CEDA Chair Diane Smith-Gander's address to the 2024 State of the Nation

CEDA Chair Diane Smith-Gander gave an opening address to CEDA's State of the Nation dinner on 26 June 2024.

Our theme this year is Accelerating Productivity.  

We will explore key issues that many of you and your colleagues are grappling with right now.

They include:

  • Finding ways to a more innovative economy 
  • Mapping the future of higher education
  • Extracting more from mining rare earths
  • Navigating the Australia-US relationship
  • Understanding the implication of the electrification of everything
  • Making sense of ESG
  • Opportunities for innovation, productivity and reskilling with AI; and
  • Considering the nexus between cities and productivity

These topics all come with big and complex challenges, how do we start rowing together as a nation to address them over both the short and longer term?

Right now it is not clear to me that we are recognising the need to face into these challenges together.

While households and employers alike are focused on price pressures, the pace of change and level of uncertainty we are facing are pulling at the threads of our social fabric.

We see it in the political polarisation that is playing out, whether online in social media or in protests around the nation.

Geopolitical tensions are adding to the complexity, the war in Gaza, our relations with China, the very real possibility of change again in the White House.

Each of these challenges requires conversation, nuance, listening, and understanding.

CEDA is focused on helping our members create space for those conversations.

Because it is these exact issues that will shape our future economic opportunity – and to a greater extent than they have over the previous couple of decades.

How can we find a way through this that respects genuine differences of opinion, but still addresses our national interest and strategic priorities?

The short-termism engendered by our three-year electoral cycle makes it hugely difficult for our elected leaders.  

Think about the big issues currently dominating the agenda, migration, climate change and the energy transition, our sluggish economy.

They all require serious, well-planned policy solutions, real reform.

We need to come together to discuss and debate them with good intentions and open minds.

But we are less than 12 months out from the next Federal Election.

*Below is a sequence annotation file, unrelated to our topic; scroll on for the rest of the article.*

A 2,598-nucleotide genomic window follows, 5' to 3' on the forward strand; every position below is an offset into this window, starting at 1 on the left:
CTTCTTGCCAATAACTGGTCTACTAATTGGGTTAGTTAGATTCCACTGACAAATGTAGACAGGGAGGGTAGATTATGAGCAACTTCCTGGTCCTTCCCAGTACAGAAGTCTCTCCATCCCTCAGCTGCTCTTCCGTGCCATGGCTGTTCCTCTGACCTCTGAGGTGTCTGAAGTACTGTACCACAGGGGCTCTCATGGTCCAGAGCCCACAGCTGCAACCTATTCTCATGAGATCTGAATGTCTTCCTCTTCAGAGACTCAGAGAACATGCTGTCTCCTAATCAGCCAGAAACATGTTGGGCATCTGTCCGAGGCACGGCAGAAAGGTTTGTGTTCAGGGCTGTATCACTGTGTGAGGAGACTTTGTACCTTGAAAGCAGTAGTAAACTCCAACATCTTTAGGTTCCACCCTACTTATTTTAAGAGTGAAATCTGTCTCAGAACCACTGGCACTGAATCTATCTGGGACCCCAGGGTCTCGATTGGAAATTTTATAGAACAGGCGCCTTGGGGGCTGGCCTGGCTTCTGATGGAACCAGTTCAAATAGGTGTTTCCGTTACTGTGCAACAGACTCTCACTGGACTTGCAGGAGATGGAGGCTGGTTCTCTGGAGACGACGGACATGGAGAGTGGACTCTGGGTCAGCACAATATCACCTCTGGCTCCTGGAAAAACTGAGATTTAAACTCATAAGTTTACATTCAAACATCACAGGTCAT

So instead of the promised more respectful Parliament, we get point-scoring and name-calling.


Could extending parliamentary terms to four years improve the quality of political and policy debate?

The states and territories have already done it.

At the very least it could help the Budget if we pay for fewer elections.

Importantly I think it could improve political productivity, giving politicians more time to focus on policy and less on securing re-election.

We need any boost to productivity we can get!

Having more time to bring the public along for real reform, to explain the ideas and solutions… to survive the media cycle, social media blow-ups and misinformation.

To make the case for change.

Surprisingly, it seems like one of the few things leaders on both sides currently agree on.

Before we get to a referendum maybe fixed terms would be a first step?

Another small nod to bringing both sides together is the appointment this week of a former NSW Liberal Treasurer and Energy Minister as Chair of the Climate Change Authority by a Labor Government.

So perhaps there is hope.

But we will need more than hope to weather this storm.

Because while in some respects we are doing OK, we are still creating jobs, and unemployment remains very low, the fear that things could get worse is real, as are the cost-of-living pressures felt by so many.

That precariousness pulls at our social fabric.

It becomes harder to find the space and time to listen to each other, to have a respectful conversation, to work together to find solutions.

One way to help this happen is to get to know each other better.

To be curious about each other’s perspective.

So at CEDA, relationships are key.

We connect and collaborate across government, business and academia.

Our ability to identify long-term trends and see what others cannot is driven by your curiosity.

So I hope you will use these next couple of days to talk… to listen…

And to understand.